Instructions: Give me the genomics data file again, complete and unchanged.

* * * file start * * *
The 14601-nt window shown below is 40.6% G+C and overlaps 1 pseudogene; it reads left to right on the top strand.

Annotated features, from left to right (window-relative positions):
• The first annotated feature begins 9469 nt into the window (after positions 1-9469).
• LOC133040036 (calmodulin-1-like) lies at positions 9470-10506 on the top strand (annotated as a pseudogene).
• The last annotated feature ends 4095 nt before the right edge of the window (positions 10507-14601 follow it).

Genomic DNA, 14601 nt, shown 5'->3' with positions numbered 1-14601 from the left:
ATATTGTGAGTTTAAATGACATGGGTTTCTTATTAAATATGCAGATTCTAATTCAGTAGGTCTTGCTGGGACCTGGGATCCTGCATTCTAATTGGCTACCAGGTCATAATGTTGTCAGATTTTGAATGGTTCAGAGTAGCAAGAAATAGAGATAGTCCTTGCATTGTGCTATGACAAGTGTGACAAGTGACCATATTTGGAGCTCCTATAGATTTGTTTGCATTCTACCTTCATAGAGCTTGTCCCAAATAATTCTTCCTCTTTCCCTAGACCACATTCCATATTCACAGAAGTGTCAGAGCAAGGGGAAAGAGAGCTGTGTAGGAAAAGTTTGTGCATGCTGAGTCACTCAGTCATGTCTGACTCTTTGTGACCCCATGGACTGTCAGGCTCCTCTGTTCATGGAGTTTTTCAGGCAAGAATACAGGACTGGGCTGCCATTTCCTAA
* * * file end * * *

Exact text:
The 14601-nt window shown below is 40.6% G+C and overlaps 1 pseudogene; it reads left to right on the top strand.

Annotated features, from left to right (window-relative positions):
• The first annotated feature begins 9469 nt into the window (after positions 1-9469).
• LOC133040036 (calmodulin-1-like) lies at positions 9470-10506 on the top strand (annotated as a pseudogene).
• The last annotated feature ends 4095 nt before the right edge of the window (positions 10507-14601 follow it).

Genomic DNA, 14601 nt, shown 5'->3' with positions numbered 1-14601 from the left:
ATATTGTGAGTTTAAATGACATGGGTTTCTTATTAAATATGCAGATTCTAATTCAGTAGGTCTTGCTGGGACCTGGGATCCTGCATTCTAATTGGCTACCAGGTCATAATGTTGTCAGATTTTGAATGGTTCAGAGTAGCAAGAAATAGAGATAGTCCTTGCATTGTGCTATGACAAGTGTGACAAGTGACCATATTTGGAGCTCCTATAGATTTGTTTGCATTCTACCTTCATAGAGCTTGTCCCAAATAATTCTTCCTCTTTCCCTAGACCACATTCCATATTCACAGAAGTGTCAGAGCAAGGGGAAAGAGAGCTGTGTAGGAAAAGTTTGTGCATGCTGAGTCACTCAGTCATGTCTGACTCTTTGTGACCCCATGGACTGTCAGGCTCCTCTGTTCATGGAGTTTTTCAGGCAAGAATACAGGACTGGGCTGCCATTTCCTAA